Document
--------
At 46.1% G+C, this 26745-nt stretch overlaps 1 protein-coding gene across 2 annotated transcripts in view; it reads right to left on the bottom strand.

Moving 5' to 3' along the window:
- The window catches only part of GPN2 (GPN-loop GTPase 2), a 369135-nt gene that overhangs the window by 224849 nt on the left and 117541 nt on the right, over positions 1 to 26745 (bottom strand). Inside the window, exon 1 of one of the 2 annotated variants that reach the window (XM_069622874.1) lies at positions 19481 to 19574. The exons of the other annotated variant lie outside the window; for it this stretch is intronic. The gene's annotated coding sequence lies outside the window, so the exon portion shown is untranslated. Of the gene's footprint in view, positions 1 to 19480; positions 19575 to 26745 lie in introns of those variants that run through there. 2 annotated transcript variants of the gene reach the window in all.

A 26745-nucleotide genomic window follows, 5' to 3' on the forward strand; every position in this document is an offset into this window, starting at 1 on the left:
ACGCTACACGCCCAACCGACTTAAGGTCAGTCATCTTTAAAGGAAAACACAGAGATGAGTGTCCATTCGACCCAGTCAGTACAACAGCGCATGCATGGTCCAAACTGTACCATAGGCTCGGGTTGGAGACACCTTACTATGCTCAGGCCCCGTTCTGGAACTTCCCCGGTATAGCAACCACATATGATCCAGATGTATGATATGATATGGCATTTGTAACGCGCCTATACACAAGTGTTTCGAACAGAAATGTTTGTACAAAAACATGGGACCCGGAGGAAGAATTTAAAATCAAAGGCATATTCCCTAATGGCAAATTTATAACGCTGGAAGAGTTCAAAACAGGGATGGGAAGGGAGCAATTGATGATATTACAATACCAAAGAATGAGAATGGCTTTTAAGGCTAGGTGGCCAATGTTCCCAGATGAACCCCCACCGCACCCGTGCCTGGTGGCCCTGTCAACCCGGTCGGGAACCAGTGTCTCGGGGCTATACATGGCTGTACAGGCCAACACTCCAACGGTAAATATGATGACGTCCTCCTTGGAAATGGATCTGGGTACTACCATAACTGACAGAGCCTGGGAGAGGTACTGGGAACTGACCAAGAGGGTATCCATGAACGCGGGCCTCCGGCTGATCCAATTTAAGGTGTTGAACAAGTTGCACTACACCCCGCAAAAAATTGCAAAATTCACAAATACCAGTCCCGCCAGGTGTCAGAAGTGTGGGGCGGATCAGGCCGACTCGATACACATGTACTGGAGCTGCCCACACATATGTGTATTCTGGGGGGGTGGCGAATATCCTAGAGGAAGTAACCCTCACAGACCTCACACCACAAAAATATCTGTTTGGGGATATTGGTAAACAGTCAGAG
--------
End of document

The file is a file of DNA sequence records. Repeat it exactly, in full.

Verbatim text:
At 46.1% G+C, this 26745-nt stretch overlaps 1 protein-coding gene across 2 annotated transcripts in view; it reads right to left on the bottom strand.

Moving 5' to 3' along the window:
- The window catches only part of GPN2 (GPN-loop GTPase 2), a 369135-nt gene that overhangs the window by 224849 nt on the left and 117541 nt on the right, over positions 1 to 26745 (bottom strand). Inside the window, exon 1 of one of the 2 annotated variants that reach the window (XM_069622874.1) lies at positions 19481 to 19574. The exons of the other annotated variant lie outside the window; for it this stretch is intronic. The gene's annotated coding sequence lies outside the window, so the exon portion shown is untranslated. Of the gene's footprint in view, positions 1 to 19480; positions 19575 to 26745 lie in introns of those variants that run through there. 2 annotated transcript variants of the gene reach the window in all.

A 26745-nucleotide genomic window follows, 5' to 3' on the forward strand; every position in this document is an offset into this window, starting at 1 on the left:
ACGCTACACGCCCAACCGACTTAAGGTCAGTCATCTTTAAAGGAAAACACAGAGATGAGTGTCCATTCGACCCAGTCAGTACAACAGCGCATGCATGGTCCAAACTGTACCATAGGCTCGGGTTGGAGACACCTTACTATGCTCAGGCCCCGTTCTGGAACTTCCCCGGTATAGCAACCACATATGATCCAGATGTATGATATGATATGGCATTTGTAACGCGCCTATACACAAGTGTTTCGAACAGAAATGTTTGTACAAAAACATGGGACCCGGAGGAAGAATTTAAAATCAAAGGCATATTCCCTAATGGCAAATTTATAACGCTGGAAGAGTTCAAAACAGGGATGGGAAGGGAGCAATTGATGATATTACAATACCAAAGAATGAGAATGGCTTTTAAGGCTAGGTGGCCAATGTTCCCAGATGAACCCCCACCGCACCCGTGCCTGGTGGCCCTGTCAACCCGGTCGGGAACCAGTGTCTCGGGGCTATACATGGCTGTACAGGCCAACACTCCAACGGTAAATATGATGACGTCCTCCTTGGAAATGGATCTGGGTACTACCATAACTGACAGAGCCTGGGAGAGGTACTGGGAACTGACCAAGAGGGTATCCATGAACGCGGGCCTCCGGCTGATCCAATTTAAGGTGTTGAACAAGTTGCACTACACCCCGCAAAAAATTGCAAAATTCACAAATACCAGTCCCGCCAGGTGTCAGAAGTGTGGGGCGGATCAGGCCGACTCGATACACATGTACTGGAGCTGCCCACACATATGTGTATTCTGGGGGGGTGGCGAATATCCTAGAGGAAGTAACCCTCACAGACCTCACACCACAAAAATATCTGTTTGGGGATATTGGTAAACAGTCAGAG